At the end of the last decade several publications on lumbar Juxtafacet cysts have led to reconsideration of its incidence in lumbar spine degenerative diseases. Doyle and Merrilees reported a retrospective MRI study of 303 patients with symptomatic (low-back pain or radiculopathy) degenerative lumbar spine disease and found a synovial cyst in almost 10% of the cases.[14
Cysts may be asymptomatic and found incidentally. Most of the symptomatic patients present with radicular pain and neurologic deficits. A history of low back pain invariably precedes the radicular pain. In addition, clinical syndromes such as caudaequina, lateral recess, and spinal stenosis syndromes have been described.[15
In our series, all patients had back pain (100%), while ten also experienced unilateral radicular leg pain (77%), and one had bilateral leg pain (8%). Two patients had neurogenic claudication (15%). However, sensory loss in three patients (23%) and motor weakness in two patients (15%) were also presenting symptoms. Our findings were consistent with reports found in other surgically treated cases in the literature.[5
MRI is the tool of choice for diagnosis of Juxtafacet cysts.[13
] The majority of the cysts in this study have occurred at the L4–L5 level (54%), which corresponds with the data from other studies. The predilection for cysts to occur adjacent to this facet joint level has been attributed to the amount of degenerative spondylosis and spinal instability (the site of maximum instability).[13
] No radiological evidence of instability had been observed in any of our patients preoperatively.
These cysts can, on rare occasions, hemorrhage and bleed into the surrounding soft tissues and/or the spinal canal, causing acute compression of the nerve root.[17
] Intracystic hemorrhage can be predicted radiologically by an MRI (inhomogeneous center In T2-weighted images and irregular hyperintensity in T1-weighted images).[10
] In our study intracystic hemorrhage was demonstrated in two patients (15%). This finding did not, however, correlate with the acute onset of symptoms.
Although relevant reports in the international literature are increasing, the controversy about conservative versus surgical treatment and the need for concomitant fusion still exists. The optimal treatment is not known. There is one case report of a cyst that resolved spontaneously.[11
] Conservative treatment has been proposed by certain authors, including bed rest, medications, and orthopedic corsets, but with disappointing results and are not reported to be efficacious.[20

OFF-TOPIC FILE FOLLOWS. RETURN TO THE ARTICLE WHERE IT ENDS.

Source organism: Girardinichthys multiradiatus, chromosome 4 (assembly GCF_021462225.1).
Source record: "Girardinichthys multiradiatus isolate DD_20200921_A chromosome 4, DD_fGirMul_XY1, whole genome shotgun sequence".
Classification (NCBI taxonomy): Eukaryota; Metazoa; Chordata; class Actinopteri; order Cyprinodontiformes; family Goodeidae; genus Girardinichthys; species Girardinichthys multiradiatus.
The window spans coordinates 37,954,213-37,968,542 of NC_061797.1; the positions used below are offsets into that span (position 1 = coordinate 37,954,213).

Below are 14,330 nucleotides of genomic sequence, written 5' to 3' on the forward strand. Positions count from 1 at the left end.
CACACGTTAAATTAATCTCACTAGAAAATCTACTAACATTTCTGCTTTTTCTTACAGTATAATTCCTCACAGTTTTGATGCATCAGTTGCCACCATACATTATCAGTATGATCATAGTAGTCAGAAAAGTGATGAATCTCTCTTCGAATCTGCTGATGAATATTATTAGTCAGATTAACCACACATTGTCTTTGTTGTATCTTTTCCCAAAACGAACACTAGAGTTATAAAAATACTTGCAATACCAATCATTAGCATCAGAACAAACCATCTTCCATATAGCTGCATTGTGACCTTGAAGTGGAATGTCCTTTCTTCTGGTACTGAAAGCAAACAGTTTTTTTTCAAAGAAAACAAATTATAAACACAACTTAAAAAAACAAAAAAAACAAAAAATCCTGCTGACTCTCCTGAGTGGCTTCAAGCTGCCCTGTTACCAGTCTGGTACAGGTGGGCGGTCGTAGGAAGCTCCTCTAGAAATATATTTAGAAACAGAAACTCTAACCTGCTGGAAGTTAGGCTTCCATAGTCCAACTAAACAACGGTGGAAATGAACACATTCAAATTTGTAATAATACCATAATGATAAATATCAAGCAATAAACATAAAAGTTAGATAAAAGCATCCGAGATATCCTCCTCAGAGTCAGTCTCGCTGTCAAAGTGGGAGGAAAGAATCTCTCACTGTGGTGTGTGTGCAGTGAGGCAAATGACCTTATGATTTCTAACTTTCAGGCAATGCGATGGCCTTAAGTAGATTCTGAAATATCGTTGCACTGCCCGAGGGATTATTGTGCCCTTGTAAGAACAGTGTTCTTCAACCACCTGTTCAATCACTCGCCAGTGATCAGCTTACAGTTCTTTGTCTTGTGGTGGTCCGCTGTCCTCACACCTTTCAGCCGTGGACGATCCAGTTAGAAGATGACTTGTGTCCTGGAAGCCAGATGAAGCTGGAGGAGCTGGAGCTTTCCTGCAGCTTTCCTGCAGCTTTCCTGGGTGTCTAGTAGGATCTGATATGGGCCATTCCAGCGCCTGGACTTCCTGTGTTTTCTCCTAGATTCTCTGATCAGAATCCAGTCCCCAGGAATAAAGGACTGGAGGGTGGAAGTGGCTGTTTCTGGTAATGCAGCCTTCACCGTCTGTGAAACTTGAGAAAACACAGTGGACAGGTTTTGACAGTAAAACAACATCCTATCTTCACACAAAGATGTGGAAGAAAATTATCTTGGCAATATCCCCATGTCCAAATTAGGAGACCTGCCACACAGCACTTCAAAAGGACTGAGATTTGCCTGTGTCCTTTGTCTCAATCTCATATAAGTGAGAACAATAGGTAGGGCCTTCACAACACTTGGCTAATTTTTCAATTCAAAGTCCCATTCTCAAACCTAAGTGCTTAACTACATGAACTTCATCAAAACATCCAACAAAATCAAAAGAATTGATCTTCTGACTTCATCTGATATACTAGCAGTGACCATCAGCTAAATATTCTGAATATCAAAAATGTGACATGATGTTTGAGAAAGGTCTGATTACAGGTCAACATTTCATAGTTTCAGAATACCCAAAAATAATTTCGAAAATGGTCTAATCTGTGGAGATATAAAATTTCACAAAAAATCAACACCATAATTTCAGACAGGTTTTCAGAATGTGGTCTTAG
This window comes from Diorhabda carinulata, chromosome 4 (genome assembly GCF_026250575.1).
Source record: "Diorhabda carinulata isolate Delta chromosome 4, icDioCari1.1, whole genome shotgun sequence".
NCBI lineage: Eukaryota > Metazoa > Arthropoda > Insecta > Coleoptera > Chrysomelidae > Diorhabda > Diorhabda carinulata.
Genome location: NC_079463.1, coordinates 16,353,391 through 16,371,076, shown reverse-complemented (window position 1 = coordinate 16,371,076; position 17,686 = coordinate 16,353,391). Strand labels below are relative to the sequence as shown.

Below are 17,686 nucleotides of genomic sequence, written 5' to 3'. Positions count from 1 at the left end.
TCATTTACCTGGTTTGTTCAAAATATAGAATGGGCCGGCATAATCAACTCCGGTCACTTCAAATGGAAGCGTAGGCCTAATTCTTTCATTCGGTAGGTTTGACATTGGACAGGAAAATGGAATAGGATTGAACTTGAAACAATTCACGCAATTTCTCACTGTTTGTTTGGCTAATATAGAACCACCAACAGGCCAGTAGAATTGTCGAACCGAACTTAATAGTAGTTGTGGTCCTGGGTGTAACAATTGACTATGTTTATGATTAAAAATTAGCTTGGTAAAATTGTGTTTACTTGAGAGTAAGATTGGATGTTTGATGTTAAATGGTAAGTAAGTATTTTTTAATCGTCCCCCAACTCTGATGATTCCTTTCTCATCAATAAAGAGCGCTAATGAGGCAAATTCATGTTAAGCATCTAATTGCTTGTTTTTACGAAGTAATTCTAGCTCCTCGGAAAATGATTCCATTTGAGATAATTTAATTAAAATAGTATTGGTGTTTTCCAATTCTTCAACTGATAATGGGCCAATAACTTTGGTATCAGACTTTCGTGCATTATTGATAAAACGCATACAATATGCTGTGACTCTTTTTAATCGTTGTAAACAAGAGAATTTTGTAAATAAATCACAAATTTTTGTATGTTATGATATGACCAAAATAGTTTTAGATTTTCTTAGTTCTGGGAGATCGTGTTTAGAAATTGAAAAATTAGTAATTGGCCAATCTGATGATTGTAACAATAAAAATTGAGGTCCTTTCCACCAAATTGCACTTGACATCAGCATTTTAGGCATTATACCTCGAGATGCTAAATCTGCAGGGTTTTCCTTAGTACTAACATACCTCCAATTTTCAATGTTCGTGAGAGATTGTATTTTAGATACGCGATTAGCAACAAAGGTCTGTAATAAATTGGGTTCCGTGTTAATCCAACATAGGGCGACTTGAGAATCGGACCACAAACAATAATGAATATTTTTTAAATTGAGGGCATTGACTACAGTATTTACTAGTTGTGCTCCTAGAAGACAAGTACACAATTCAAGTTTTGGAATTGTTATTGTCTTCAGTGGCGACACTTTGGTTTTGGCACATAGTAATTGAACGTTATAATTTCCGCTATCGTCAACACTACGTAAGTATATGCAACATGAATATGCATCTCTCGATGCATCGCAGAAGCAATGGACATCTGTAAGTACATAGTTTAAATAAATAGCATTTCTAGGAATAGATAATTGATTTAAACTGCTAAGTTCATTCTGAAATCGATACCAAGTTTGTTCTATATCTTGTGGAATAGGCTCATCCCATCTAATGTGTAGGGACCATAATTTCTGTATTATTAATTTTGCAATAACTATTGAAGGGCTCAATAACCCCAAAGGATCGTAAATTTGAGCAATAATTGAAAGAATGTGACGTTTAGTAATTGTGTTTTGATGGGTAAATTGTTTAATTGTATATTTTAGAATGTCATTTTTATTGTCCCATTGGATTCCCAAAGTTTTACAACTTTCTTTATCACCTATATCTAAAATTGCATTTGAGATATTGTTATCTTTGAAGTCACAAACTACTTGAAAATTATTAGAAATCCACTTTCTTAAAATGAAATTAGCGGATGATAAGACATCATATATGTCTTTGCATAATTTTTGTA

Steroid injection was described as an alternative procedure for management of intraspinal Juxtafacet cysts. There is little information available on the efficacy and outcome with treatment of lumbar facet joint synovial cysts by percutaneous, fluoroscopic, facet joint steroid injections, with cyst distention and rupture. However, these treatments often show short-term improvement or no improvement at all. Also complications such as dural puncture, spinal nerve injury, bleeding, and infection have been reported.[20
Surgical treatment is largely recommended in all cases of intractable pain or neurologic deficit.[7
] The current therapy for Juxtafacet cysts includes excision of the mass and lumbar decompression. In our series, all patients underwent laminectomy and resection of the cyst, 10 patients had partial hemilaminectomy, and three patients had bilateral decompressive laminectomies, one of them presented with bilateral radiculopathy and the other two presented with neurogenic claudication.
Many authors reported that no difference in surgical outcome was found between patients having fusion and those who did not have it.[25
] While others concluded that, a concomitant fusion procedure may be performed in selected cases.[9
Métellus et al
] has concluded that there is no reliable criterion that allows the development of a symptomatic spinal instability to be predicted in patients with preoperative spondylolisthesis, and therefore, fusion as a first line procedure is still debatable. Others have mentioned an association between spinal cysts and spondylolisthesis/instability and better surgical outcomes in patients having fusion than in those who did not have it.[13
In our series no radiological evidence of instability was observed in any patient preoperatively. Concomitant fusion was not performed in any of the patients. However, subsequent fusion was required in only one patient, who developed symptomatic spondylolisthesis two years after surgery.
Our study presents a long-term follow-up (4.2 years±1.43 STD) for surgical excision of Juxtafacet cysts, without concomitant spinal fusion. We reported excellent to good results in 92% of the patients with a satisfaction rate of 80%. The main limitation of our study was the limited number of cases, which did not allow assessment of the statistical significance of the surgical outcome. However this is due to the low incidence of cases with low back pain or lumbar radicular pain attributed to isolated juxtfacet cyst without other pathology.